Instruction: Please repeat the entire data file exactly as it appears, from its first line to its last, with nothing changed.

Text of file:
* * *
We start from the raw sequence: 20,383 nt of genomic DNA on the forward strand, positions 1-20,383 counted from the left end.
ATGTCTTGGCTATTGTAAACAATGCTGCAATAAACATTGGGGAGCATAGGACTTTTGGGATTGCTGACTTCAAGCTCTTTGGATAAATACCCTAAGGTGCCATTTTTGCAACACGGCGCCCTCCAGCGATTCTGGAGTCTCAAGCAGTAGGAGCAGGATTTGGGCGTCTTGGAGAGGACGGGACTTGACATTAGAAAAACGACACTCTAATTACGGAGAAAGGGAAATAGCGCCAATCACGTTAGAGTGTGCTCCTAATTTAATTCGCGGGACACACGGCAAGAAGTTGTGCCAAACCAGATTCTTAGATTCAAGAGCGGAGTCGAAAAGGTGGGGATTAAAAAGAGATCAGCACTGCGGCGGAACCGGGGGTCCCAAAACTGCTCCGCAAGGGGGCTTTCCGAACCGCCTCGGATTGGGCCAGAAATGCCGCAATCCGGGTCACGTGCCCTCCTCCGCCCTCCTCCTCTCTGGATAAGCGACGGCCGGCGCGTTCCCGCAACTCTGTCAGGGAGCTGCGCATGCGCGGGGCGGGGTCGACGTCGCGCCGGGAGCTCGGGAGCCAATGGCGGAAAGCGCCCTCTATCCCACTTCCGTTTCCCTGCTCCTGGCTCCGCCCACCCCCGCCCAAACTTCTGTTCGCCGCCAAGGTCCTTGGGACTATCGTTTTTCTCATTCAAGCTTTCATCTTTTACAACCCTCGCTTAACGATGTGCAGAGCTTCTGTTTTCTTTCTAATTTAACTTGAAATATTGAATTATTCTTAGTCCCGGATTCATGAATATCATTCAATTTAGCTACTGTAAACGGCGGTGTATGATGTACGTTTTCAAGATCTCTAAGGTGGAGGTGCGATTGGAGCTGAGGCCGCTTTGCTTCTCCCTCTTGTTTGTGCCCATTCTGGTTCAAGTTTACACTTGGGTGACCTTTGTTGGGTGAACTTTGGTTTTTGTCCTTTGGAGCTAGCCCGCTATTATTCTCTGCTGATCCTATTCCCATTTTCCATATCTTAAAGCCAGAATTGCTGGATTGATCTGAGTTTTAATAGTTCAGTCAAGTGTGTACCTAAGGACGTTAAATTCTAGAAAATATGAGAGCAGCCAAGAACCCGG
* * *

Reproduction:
We start from the raw sequence: 20,383 nt of genomic DNA on the forward strand, positions 1-20,383 counted from the left end.
ATGTCTTGGCTATTGTAAACAATGCTGCAATAAACATTGGGGAGCATAGGACTTTTGGGATTGCTGACTTCAAGCTCTTTGGATAAATACCCTAAGGTGCCATTTTTGCAACACGGCGCCCTCCAGCGATTCTGGAGTCTCAAGCAGTAGGAGCAGGATTTGGGCGTCTTGGAGAGGACGGGACTTGACATTAGAAAAACGACACTCTAATTACGGAGAAAGGGAAATAGCGCCAATCACGTTAGAGTGTGCTCCTAATTTAATTCGCGGGACACACGGCAAGAAGTTGTGCCAAACCAGATTCTTAGATTCAAGAGCGGAGTCGAAAAGGTGGGGATTAAAAAGAGATCAGCACTGCGGCGGAACCGGGGGTCCCAAAACTGCTCCGCAAGGGGGCTTTCCGAACCGCCTCGGATTGGGCCAGAAATGCCGCAATCCGGGTCACGTGCCCTCCTCCGCCCTCCTCCTCTCTGGATAAGCGACGGCCGGCGCGTTCCCGCAACTCTGTCAGGGAGCTGCGCATGCGCGGGGCGGGGTCGACGTCGCGCCGGGAGCTCGGGAGCCAATGGCGGAAAGCGCCCTCTATCCCACTTCCGTTTCCCTGCTCCTGGCTCCGCCCACCCCCGCCCAAACTTCTGTTCGCCGCCAAGGTCCTTGGGACTATCGTTTTTCTCATTCAAGCTTTCATCTTTTACAACCCTCGCTTAACGATGTGCAGAGCTTCTGTTTTCTTTCTAATTTAACTTGAAATATTGAATTATTCTTAGTCCCGGATTCATGAATATCATTCAATTTAGCTACTGTAAACGGCGGTGTATGATGTACGTTTTCAAGATCTCTAAGGTGGAGGTGCGATTGGAGCTGAGGCCGCTTTGCTTCTCCCTCTTGTTTGTGCCCATTCTGGTTCAAGTTTACACTTGGGTGACCTTTGTTGGGTGAACTTTGGTTTTTGTCCTTTGGAGCTAGCCCGCTATTATTCTCTGCTGATCCTATTCCCATTTTCCATATCTTAAAGCCAGAATTGCTGGATTGATCTGAGTTTTAATAGTTCAGTCAAGTGTGTACCTAAGGACGTTAAATTCTAGAAAATATGAGAGCAGCCAAGAACCCGG